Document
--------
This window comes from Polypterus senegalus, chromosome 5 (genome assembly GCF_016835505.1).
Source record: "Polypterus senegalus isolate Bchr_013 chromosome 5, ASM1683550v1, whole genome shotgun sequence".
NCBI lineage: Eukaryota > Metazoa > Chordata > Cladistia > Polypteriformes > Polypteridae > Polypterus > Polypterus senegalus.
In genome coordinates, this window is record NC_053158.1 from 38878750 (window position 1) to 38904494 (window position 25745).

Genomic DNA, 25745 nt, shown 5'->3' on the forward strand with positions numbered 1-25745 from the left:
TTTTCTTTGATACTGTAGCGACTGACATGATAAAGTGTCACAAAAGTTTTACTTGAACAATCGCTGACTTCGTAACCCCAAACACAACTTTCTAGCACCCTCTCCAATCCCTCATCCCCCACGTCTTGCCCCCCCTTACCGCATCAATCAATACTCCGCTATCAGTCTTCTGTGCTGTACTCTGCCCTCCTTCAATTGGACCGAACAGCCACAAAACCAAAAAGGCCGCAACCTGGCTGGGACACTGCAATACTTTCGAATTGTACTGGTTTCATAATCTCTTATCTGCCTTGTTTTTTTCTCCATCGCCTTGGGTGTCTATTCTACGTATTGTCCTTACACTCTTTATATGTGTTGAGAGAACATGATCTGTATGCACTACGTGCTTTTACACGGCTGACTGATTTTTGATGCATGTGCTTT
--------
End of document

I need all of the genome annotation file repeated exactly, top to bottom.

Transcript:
This window comes from Polypterus senegalus, chromosome 5 (genome assembly GCF_016835505.1).
Source record: "Polypterus senegalus isolate Bchr_013 chromosome 5, ASM1683550v1, whole genome shotgun sequence".
NCBI lineage: Eukaryota > Metazoa > Chordata > Cladistia > Polypteriformes > Polypteridae > Polypterus > Polypterus senegalus.
In genome coordinates, this window is record NC_053158.1 from 38878750 (window position 1) to 38904494 (window position 25745).

Genomic DNA, 25745 nt, shown 5'->3' on the forward strand with positions numbered 1-25745 from the left:
TTTTCTTTGATACTGTAGCGACTGACATGATAAAGTGTCACAAAAGTTTTACTTGAACAATCGCTGACTTCGTAACCCCAAACACAACTTTCTAGCACCCTCTCCAATCCCTCATCCCCCACGTCTTGCCCCCCCTTACCGCATCAATCAATACTCCGCTATCAGTCTTCTGTGCTGTACTCTGCCCTCCTTCAATTGGACCGAACAGCCACAAAACCAAAAAGGCCGCAACCTGGCTGGGACACTGCAATACTTTCGAATTGTACTGGTTTCATAATCTCTTATCTGCCTTGTTTTTTTCTCCATCGCCTTGGGTGTCTATTCTACGTATTGTCCTTACACTCTTTATATGTGTTGAGAGAACATGATCTGTATGCACTACGTGCTTTTACACGGCTGACTGATTTTTGATGCATGTGCTTT